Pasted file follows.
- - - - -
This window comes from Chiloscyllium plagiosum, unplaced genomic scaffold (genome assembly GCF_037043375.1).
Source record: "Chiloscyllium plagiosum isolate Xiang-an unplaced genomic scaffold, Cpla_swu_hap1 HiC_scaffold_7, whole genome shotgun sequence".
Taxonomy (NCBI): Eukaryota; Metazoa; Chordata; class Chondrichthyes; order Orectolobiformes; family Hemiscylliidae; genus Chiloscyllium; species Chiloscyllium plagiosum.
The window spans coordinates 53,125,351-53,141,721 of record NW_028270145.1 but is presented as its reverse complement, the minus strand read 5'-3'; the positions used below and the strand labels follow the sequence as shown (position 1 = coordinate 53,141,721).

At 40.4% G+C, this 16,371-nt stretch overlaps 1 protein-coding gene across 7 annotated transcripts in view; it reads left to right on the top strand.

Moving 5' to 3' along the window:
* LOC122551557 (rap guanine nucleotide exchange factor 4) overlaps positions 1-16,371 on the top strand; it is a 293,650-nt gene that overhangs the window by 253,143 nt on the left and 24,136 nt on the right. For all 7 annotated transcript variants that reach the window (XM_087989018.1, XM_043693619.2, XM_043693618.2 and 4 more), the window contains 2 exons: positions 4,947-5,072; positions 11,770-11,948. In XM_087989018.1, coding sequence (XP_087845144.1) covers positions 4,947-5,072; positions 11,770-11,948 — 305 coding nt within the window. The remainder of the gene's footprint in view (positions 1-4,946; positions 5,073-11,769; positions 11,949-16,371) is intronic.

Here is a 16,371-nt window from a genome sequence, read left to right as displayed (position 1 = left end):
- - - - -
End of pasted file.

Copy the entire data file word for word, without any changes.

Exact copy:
This window comes from Chiloscyllium plagiosum, unplaced genomic scaffold (genome assembly GCF_037043375.1).
Source record: "Chiloscyllium plagiosum isolate Xiang-an unplaced genomic scaffold, Cpla_swu_hap1 HiC_scaffold_7, whole genome shotgun sequence".
Taxonomy (NCBI): Eukaryota; Metazoa; Chordata; class Chondrichthyes; order Orectolobiformes; family Hemiscylliidae; genus Chiloscyllium; species Chiloscyllium plagiosum.
The window spans coordinates 53,125,351-53,141,721 of record NW_028270145.1 but is presented as its reverse complement, the minus strand read 5'-3'; the positions used below and the strand labels follow the sequence as shown (position 1 = coordinate 53,141,721).

At 40.4% G+C, this 16,371-nt stretch overlaps 1 protein-coding gene across 7 annotated transcripts in view; it reads left to right on the top strand.

Moving 5' to 3' along the window:
* LOC122551557 (rap guanine nucleotide exchange factor 4) overlaps positions 1-16,371 on the top strand; it is a 293,650-nt gene that overhangs the window by 253,143 nt on the left and 24,136 nt on the right. For all 7 annotated transcript variants that reach the window (XM_087989018.1, XM_043693619.2, XM_043693618.2 and 4 more), the window contains 2 exons: positions 4,947-5,072; positions 11,770-11,948. In XM_087989018.1, coding sequence (XP_087845144.1) covers positions 4,947-5,072; positions 11,770-11,948 — 305 coding nt within the window. The remainder of the gene's footprint in view (positions 1-4,946; positions 5,073-11,769; positions 11,949-16,371) is intronic.

Here is a 16,371-nt window from a genome sequence, read left to right as displayed (position 1 = left end):